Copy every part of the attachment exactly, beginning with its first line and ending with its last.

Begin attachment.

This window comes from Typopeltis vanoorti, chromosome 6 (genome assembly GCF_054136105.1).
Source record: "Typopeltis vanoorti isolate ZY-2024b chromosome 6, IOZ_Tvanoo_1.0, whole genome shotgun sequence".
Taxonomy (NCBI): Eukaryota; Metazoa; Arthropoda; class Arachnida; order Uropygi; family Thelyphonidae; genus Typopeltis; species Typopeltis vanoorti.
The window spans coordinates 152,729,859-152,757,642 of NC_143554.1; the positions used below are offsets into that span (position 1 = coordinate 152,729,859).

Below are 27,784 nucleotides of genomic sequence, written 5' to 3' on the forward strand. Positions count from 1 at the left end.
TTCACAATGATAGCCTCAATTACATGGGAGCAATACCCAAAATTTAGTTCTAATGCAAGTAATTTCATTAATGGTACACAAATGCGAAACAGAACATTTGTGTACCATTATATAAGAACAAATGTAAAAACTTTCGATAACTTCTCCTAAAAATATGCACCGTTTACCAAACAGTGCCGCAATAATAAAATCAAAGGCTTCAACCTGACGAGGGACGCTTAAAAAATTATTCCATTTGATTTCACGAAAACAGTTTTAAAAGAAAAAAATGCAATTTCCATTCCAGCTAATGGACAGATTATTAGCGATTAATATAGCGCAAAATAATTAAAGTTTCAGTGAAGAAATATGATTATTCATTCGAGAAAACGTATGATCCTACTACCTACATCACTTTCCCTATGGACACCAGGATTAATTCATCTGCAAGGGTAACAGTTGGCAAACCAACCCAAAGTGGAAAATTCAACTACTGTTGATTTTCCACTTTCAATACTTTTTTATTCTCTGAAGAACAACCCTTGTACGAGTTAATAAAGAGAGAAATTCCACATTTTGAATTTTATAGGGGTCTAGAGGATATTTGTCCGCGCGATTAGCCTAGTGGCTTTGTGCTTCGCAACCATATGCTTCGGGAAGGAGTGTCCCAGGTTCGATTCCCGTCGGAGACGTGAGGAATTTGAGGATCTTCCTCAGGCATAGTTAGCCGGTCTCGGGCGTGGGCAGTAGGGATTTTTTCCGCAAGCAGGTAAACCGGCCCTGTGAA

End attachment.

This window comes from Typopeltis vanoorti, chromosome 6 (genome assembly GCF_054136105.1).
Source record: "Typopeltis vanoorti isolate ZY-2024b chromosome 6, IOZ_Tvanoo_1.0, whole genome shotgun sequence".
Taxonomy (NCBI): Eukaryota; Metazoa; Arthropoda; class Arachnida; order Uropygi; family Thelyphonidae; genus Typopeltis; species Typopeltis vanoorti.
The window spans coordinates 152,729,859-152,757,642 of NC_143554.1; the positions used below are offsets into that span (position 1 = coordinate 152,729,859).

Below are 27,784 nucleotides of genomic sequence, written 5' to 3' on the forward strand. Positions count from 1 at the left end.
TTCACAATGATAGCCTCAATTACATGGGAGCAATACCCAAAATTTAGTTCTAATGCAAGTAATTTCATTAATGGTACACAAATGCGAAACAGAACATTTGTGTACCATTATATAAGAACAAATGTAAAAACTTTCGATAACTTCTCCTAAAAATATGCACCGTTTACCAAACAGTGCCGCAATAATAAAATCAAAGGCTTCAACCTGACGAGGGACGCTTAAAAAATTATTCCATTTGATTTCACGAAAACAGTTTTAAAAGAAAAAAATGCAATTTCCATTCCAGCTAATGGACAGATTATTAGCGATTAATATAGCGCAAAATAATTAAAGTTTCAGTGAAGAAATATGATTATTCATTCGAGAAAACGTATGATCCTACTACCTACATCACTTTCCCTATGGACACCAGGATTAATTCATCTGCAAGGGTAACAGTTGGCAAACCAACCCAAAGTGGAAAATTCAACTACTGTTGATTTTCCACTTTCAATACTTTTTTATTCTCTGAAGAACAACCCTTGTACGAGTTAATAAAGAGAGAAATTCCACATTTTGAATTTTATAGGGGTCTAGAGGATATTTGTCCGCGCGATTAGCCTAGTGGCTTTGTGCTTCGCAACCATATGCTTCGGGAAGGAGTGTCCCAGGTTCGATTCCCGTCGGAGACGTGAGGAATTTGAGGATCTTCCTCAGGCATAGTTAGCCGGTCTCGGGCGTGGGCAGTAGGGATTTTTTCCGCAAGCAGGTAAACCGGCCCTGTGAA